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See detailMonostability and multistability of genetic regulatory networks with different types of regulation functions
Pan, Wei UL; Wang, Z; Gao, H. et al

in Nonlinear Analysis : Real World Applications (2010), 11(4), 31703185

Monostability and multistability are proven to be two important topics in synthesis biology and system biology. In this paper, both monostability and multistability are analyzed in a unified framework by ... [more ▼]

Monostability and multistability are proven to be two important topics in synthesis biology and system biology. In this paper, both monostability and multistability are analyzed in a unified framework by applying control theory and mathematical tools. The genetic regulatory networks (GRNs) with multiple time-varying delays and different types of regulation functions are considered. By putting forward a general sector-like regulation function and utilizing up-to-date techniques, a novel Lyapunov–Krasovskii functional is introduced for achieving delay dependence to ensure less conservatism. A new condition is then proposed for the general stability of a GRN in the form of linear matrix inequalities (LMIs) that are dependent on the upper and lower bounds of the delays. Our general stability conditions are applicable to several frequently used regulation functions. It is shown that the existing results for monostability of GRNs are special cases of our main results. Five examples are employed to illustrate the applicability and usefulness of the developed theoretical results. [less ▲]

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See detailApplication of robust model validation using SOSTOOLS to the study of G-Protein signalling in yeast
Yi, T.; Fazel, M.; Liu, X. et al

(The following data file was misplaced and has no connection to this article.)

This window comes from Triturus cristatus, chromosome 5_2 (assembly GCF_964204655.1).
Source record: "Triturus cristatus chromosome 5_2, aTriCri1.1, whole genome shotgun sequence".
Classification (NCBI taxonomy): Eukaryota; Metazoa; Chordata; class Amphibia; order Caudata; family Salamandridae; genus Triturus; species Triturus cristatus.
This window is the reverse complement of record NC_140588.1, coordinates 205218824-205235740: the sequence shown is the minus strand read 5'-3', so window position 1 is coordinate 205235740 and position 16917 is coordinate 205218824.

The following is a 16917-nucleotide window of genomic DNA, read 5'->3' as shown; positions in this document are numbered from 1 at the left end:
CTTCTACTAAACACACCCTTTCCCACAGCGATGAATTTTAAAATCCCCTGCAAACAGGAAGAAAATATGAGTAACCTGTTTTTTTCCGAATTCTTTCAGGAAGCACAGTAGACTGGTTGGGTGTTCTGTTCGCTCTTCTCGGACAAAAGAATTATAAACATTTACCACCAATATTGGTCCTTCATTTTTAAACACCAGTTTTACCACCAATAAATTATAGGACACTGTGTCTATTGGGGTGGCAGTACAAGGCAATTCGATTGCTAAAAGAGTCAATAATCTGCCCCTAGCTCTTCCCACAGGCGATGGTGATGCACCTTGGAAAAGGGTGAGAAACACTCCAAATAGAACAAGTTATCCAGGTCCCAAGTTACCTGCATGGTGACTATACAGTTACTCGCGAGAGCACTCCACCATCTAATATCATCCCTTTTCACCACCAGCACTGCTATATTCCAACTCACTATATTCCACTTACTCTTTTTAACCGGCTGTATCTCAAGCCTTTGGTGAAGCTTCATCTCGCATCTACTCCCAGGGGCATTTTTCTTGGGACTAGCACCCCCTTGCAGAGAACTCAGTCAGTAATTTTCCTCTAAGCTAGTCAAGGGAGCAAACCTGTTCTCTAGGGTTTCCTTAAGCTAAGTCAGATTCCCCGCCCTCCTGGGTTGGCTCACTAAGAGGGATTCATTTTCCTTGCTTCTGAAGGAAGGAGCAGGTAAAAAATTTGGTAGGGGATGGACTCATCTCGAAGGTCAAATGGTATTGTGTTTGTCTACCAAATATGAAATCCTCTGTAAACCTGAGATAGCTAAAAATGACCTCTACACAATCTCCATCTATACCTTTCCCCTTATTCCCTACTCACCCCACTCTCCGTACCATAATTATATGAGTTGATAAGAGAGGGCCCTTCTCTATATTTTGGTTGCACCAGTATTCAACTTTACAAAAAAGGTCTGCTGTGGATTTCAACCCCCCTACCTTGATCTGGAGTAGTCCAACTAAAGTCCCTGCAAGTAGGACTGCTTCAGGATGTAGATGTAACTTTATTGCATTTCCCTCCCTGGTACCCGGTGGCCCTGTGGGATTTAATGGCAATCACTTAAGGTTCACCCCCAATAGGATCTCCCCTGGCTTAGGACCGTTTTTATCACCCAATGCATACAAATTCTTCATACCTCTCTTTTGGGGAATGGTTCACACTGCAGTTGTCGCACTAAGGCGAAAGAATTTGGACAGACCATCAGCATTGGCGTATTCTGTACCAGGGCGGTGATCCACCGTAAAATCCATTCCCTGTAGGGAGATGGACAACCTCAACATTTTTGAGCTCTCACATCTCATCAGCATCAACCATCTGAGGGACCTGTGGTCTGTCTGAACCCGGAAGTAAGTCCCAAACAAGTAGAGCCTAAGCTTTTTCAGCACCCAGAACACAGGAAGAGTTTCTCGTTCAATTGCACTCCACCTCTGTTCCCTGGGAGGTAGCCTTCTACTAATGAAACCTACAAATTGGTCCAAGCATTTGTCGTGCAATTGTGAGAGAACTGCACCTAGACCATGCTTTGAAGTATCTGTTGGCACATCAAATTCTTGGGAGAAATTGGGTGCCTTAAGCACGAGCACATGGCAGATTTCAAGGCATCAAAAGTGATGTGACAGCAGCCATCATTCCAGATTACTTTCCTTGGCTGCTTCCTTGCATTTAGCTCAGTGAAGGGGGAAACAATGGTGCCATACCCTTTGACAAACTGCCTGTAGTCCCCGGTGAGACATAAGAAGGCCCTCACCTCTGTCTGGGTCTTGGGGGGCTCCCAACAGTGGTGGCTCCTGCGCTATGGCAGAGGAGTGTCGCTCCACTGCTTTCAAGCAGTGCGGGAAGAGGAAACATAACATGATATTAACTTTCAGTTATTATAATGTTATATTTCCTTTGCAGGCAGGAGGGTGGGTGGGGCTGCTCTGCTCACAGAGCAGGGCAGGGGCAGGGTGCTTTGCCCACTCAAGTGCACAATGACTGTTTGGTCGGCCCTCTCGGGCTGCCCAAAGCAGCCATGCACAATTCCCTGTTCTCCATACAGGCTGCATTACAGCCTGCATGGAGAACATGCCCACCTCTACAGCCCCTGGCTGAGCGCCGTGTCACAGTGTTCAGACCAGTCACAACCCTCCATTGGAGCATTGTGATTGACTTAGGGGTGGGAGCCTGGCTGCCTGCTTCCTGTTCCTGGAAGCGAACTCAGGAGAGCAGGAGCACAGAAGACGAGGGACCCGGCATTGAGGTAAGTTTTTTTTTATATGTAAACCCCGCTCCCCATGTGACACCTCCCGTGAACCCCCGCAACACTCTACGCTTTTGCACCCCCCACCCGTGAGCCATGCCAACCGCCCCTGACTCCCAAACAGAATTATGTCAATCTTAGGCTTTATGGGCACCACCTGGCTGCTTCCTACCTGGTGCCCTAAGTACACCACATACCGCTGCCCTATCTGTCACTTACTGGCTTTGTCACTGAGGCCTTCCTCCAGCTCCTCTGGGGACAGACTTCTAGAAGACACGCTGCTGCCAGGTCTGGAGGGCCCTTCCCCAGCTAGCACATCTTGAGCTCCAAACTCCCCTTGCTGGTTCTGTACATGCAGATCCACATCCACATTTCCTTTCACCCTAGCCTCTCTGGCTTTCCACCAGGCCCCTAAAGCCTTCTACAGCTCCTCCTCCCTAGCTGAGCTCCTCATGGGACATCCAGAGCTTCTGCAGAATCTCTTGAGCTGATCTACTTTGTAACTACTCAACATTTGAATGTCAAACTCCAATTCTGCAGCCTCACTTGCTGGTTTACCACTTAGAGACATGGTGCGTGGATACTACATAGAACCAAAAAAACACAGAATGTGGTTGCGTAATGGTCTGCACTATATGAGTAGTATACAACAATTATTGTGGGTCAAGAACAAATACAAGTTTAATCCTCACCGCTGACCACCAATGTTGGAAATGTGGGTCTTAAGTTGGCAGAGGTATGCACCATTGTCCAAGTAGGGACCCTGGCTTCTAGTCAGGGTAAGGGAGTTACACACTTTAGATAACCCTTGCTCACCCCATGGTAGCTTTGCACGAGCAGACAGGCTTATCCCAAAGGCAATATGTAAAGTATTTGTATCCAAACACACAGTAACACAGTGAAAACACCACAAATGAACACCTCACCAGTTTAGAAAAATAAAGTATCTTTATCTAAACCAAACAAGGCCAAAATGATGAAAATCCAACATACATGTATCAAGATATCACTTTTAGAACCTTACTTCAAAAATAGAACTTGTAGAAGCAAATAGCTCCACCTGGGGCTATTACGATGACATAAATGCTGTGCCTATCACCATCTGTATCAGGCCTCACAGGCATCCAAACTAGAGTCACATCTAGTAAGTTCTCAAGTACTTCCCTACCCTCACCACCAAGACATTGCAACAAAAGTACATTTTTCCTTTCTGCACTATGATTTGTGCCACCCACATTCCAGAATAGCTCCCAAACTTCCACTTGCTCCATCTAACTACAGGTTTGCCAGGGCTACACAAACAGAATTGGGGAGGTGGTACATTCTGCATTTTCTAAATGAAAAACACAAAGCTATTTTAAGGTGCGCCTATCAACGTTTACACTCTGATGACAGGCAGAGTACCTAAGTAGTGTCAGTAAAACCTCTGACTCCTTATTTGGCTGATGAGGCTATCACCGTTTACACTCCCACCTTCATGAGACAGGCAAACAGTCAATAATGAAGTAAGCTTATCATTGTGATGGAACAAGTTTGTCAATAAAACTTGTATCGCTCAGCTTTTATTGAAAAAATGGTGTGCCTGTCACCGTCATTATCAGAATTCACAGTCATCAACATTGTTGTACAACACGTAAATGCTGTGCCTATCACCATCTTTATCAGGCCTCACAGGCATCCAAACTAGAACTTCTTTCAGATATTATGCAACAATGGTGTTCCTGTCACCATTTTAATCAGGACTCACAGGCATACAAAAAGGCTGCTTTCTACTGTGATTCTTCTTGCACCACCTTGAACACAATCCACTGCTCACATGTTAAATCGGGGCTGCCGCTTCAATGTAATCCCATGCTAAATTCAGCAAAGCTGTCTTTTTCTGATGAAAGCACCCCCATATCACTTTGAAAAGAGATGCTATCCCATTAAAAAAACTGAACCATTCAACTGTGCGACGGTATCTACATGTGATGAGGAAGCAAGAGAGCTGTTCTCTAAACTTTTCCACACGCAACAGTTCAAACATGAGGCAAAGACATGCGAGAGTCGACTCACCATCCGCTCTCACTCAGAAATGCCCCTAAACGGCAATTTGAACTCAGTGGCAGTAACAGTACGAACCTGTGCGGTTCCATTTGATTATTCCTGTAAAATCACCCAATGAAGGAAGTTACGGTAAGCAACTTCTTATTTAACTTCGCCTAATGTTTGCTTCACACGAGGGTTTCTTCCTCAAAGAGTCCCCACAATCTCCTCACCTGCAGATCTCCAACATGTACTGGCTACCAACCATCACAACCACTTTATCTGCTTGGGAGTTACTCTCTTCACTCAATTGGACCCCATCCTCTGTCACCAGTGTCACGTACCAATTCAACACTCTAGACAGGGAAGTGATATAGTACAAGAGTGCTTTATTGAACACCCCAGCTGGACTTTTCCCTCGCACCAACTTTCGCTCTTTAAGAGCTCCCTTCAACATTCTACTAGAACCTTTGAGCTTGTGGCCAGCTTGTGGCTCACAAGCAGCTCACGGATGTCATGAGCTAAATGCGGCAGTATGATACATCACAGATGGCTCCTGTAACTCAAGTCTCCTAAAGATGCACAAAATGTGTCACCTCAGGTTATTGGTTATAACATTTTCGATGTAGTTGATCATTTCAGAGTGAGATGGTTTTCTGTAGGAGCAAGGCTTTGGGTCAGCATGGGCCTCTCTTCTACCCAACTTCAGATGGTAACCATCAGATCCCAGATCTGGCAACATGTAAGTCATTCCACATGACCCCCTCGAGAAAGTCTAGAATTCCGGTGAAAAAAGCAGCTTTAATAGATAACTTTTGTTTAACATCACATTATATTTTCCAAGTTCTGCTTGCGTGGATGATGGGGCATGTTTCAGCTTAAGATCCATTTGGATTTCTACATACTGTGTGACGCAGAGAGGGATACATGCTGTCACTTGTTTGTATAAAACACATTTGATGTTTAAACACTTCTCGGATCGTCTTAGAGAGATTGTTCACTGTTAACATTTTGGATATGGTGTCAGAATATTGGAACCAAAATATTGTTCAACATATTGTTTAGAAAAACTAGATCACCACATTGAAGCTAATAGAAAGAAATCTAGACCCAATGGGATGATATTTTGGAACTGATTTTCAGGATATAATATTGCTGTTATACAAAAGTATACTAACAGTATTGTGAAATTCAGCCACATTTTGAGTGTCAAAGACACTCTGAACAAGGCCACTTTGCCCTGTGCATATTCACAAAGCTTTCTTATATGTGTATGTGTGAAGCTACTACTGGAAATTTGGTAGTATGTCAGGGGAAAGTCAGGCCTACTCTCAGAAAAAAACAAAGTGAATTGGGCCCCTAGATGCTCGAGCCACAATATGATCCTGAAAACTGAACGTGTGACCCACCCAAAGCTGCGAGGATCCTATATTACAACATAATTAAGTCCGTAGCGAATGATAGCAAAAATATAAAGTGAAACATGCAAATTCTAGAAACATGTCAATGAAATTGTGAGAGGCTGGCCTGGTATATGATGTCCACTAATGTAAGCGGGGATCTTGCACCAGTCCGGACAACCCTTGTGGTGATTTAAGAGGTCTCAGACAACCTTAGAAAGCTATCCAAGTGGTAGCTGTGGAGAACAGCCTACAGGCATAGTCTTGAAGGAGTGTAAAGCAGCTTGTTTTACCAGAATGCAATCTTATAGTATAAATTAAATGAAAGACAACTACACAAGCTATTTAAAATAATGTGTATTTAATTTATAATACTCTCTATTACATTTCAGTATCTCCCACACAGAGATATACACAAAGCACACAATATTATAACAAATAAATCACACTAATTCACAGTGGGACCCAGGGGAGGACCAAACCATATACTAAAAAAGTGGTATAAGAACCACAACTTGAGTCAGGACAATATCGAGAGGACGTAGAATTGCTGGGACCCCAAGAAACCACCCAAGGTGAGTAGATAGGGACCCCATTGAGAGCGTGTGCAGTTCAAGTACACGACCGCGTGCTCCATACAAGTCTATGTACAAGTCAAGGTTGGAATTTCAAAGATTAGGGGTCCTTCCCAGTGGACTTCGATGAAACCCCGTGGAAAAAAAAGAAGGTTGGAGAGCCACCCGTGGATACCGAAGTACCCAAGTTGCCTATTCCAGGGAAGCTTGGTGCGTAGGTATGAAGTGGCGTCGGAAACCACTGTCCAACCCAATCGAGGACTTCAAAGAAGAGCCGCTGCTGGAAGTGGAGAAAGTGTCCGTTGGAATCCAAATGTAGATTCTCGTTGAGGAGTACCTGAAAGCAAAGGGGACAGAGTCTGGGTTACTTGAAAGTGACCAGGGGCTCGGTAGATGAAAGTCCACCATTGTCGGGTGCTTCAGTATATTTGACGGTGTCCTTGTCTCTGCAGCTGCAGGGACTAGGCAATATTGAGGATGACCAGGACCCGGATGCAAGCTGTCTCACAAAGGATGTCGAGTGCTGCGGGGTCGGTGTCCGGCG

Scientific Conference (2005)

Two major methodological challenges in modeling biological systems are model (in)validation and parameter estimation. The traditional approach is to fit the model parameters to data. An alternative ... [more ▼]

Two major methodological challenges in modeling biological systems are model (in)validation and parameter estimation. The traditional approach is to fit the model parameters to data. An alternative approach pioneered by Packard, Frenklach, Seiler and colleagues (Frenklach et al., 2002) defines the range of parameter values that is consistent with the data while taking into account parametric and data uncertainty. If an invalidation certificate is found, the feasible parameter space is proved empty; otherwise, attempts to describe the feasible parameter space are carried out. We refer to this methodology as Robust Model Validation (RMV). Here we perform RMV using sum of squares (SOS) programs implemented by the MATLAB toolbox SOSTOOLS (Prajna et al., 2002). The principal advantage of SOS over conventional semidefinite programming (SDP) techniques such as the Sprocedure is the possibility of using higher-order multipliers to obtain tighter parameter bounds. We applied SOSTOOLS to a simple model of the yeast heterotrimeric G-protein cycle. We were able to invalidate the model based on real experimental data. Furthermore, using synthetic data that did not invalidate the model, we explored different techniques for representing the feasible parameter space. [less ▲]